Photo Credit: HHS OIG / tn.gov / stock
The Center Square [By Jon Styf] –
An audit from the U.S. Department of Health and Human Services’ Office of the Inspector General is recommending that Tennessee repay the federal government up to $767 million in previous TennCare funding.
The audit report specified that $397 million of funds should be repaid while $370 million of expenses would require proof or should be repaid. TennCare is the state’s Medicaid program.
The office said that it was flagged to conduct the audit after Tennessee’s submissions showed it had submitted exactly $373.8 million in expenses that went to public hospitals related to the uncompensated cost of care for uninsured individuals during a four-year span from 2010-13.
States receive checks each year for the estimated cost of care for uninsured low-income patients at public hospitals. Any amount of that expense sent to the state but not accounted for should be returned to the federal government. The audit report said Tennessee did not do that and submitted the exact same amount of expenses for four consecutive years.
“TennCare strongly disputes the findings and resulting recommendations of this federal audit, which clearly highlights a flawed federal process,” a statement on the findings from TennCare Director Stephen Smith said. “TennCare has provided completely acceptable and sufficient information to justify the Medicaid claims from which a majority of the erroneous findings are based.
“Furthermore, auditing and holding an entity responsible for activities and detailed documentations from 12 years ago is unreasonable and places state governments, Medicaid members and taxpayers at risk and in an impossible position. No individuals involved in the decisions pertaining to the findings remain employed by either TennCare or the federal Centers for Medicare & Medicaid Services (CMS),” Smith said.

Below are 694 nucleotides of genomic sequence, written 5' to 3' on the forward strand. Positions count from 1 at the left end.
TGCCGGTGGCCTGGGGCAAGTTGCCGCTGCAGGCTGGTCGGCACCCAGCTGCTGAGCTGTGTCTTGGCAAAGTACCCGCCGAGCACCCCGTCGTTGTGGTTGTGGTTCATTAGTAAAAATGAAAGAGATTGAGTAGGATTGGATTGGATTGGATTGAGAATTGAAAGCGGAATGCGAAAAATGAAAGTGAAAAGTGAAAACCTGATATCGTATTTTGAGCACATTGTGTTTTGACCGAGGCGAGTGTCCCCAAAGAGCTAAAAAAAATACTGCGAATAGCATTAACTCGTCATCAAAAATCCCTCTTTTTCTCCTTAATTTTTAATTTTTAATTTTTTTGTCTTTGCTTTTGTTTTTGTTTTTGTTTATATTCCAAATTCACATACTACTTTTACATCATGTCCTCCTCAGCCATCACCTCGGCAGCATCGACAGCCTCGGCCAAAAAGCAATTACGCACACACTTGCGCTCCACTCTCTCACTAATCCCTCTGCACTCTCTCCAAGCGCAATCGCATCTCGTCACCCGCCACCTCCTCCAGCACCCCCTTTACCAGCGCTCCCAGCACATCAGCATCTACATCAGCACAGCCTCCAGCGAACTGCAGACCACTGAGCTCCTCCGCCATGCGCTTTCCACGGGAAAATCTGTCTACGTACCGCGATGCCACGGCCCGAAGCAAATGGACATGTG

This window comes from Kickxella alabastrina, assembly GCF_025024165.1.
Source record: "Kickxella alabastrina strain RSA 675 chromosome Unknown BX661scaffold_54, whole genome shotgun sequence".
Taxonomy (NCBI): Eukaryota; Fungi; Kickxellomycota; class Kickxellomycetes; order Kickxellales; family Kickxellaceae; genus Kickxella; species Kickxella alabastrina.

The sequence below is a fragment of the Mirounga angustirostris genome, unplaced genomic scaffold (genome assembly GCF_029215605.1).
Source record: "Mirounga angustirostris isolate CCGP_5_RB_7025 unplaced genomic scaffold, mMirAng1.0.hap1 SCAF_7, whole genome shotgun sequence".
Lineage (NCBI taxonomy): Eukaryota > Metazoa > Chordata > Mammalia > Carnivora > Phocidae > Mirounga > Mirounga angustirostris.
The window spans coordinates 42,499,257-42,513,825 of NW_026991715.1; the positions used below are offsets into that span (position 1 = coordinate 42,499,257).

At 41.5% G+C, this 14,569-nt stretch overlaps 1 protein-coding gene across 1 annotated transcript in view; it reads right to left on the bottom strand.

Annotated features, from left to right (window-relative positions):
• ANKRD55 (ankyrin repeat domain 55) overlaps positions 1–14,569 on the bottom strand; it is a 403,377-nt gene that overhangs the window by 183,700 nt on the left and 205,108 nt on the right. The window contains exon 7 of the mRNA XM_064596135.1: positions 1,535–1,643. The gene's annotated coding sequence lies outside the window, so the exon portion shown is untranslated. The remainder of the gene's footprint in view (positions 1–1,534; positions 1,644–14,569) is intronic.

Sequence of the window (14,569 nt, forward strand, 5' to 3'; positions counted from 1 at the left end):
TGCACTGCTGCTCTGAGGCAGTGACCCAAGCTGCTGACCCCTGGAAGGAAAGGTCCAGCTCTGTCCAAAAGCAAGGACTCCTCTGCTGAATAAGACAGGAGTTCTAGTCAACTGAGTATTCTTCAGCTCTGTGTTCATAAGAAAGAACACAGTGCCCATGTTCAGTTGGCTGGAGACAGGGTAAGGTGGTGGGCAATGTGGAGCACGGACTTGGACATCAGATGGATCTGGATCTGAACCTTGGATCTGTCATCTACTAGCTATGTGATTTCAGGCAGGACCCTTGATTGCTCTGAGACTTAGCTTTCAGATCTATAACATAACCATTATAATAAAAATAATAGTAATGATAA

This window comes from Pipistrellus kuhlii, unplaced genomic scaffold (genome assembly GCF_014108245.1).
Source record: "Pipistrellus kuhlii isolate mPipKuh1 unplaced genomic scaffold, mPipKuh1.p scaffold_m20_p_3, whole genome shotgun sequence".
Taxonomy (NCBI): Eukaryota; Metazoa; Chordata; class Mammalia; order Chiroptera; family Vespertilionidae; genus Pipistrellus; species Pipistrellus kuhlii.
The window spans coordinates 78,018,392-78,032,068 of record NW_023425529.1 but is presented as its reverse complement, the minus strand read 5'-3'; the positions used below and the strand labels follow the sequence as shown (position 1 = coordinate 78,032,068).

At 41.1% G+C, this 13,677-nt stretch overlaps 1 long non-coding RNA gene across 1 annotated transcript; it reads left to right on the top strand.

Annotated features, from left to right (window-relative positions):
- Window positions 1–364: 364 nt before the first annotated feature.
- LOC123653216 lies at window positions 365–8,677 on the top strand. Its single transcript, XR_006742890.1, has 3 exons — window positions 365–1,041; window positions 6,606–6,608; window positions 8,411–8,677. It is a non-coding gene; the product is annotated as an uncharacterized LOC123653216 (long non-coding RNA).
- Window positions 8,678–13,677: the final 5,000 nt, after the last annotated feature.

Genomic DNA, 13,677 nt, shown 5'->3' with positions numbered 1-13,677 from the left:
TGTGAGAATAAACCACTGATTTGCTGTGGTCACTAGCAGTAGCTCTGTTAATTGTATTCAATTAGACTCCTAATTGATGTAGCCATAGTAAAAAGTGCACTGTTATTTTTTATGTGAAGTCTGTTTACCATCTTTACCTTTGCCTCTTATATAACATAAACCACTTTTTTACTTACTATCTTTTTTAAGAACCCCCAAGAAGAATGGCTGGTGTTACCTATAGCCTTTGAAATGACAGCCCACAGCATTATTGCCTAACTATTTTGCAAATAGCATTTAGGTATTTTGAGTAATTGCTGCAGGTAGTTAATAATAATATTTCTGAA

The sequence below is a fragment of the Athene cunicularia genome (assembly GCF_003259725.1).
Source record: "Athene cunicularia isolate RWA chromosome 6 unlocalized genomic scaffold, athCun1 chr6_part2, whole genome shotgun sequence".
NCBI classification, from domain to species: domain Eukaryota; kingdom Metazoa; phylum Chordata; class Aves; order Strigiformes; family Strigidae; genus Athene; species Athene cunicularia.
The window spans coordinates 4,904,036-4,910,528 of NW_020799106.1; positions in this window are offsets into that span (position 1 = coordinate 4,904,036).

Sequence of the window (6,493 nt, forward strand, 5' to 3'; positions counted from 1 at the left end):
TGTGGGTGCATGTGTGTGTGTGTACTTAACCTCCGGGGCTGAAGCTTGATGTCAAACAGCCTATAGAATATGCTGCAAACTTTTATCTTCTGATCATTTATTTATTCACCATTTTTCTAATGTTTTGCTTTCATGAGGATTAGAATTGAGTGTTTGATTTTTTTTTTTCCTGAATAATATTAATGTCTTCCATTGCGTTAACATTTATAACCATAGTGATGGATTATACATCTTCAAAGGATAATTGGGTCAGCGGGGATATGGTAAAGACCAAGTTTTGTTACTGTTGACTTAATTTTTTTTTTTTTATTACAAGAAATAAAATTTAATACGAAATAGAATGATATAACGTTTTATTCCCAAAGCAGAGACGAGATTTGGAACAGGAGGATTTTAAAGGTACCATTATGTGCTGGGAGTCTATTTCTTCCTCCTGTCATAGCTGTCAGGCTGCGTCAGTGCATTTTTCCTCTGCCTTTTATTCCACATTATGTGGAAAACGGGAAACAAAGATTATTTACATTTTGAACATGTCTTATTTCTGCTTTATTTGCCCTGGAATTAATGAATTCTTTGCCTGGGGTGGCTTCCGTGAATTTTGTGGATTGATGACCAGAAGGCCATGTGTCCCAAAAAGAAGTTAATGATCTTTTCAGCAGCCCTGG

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The federal government disagreed with TennCare’s statement, believing the time frame was reasonable to conduct an audit since data takes years to fully compile and the dated information is not as old as it appears.
The audit report said TennCare did not have the proper controls in place to require documentation for reimbursements to hospitals for uninsured patients.
The audit also found the $370 million in expenses to institutions for mental disability. Patients in the age groups 21 to 64 are not eligible for reimbursements in that category, the audit said, but Tennessee had filed and received those reimbursements.
The complete audit covered findings of expenditures between fiscal years 2009-2014.
“It is important to note that OIG will now refer the findings to (Centers for Medicare & Medicaid services) CMS – OIG does not make any decisions on repayment or enforcement,” Smith’s statement said. “TennCare looks forward to discussions with CMS and is confident in the outcome of those discussions. We will actively refute the OIG findings and take all necessary steps and appeals to avoid unwarranted repayment.”
The agency also disagreed on which age groups were eligible for reimbursements.
The state agency said TennCare’s waiver in 1994 authorized the payment of Medicaid claims for patients with mental disabilities between the ages of 21 and 64 but this authority eventually was phased out.
The audit report, again, disagreed and said expenses for those age groups were not allowed.
About the Author: Jon Styf, The Center Square Staff Reporter – Jon Styf is an award-winning editor and reporter who has worked in Illinois, Texas, Wisconsin, Florida and Michigan in local newsrooms over the past 20 years, working for Shaw Media, Hearst and several other companies. Follow Jon on Twitter @JonStyf.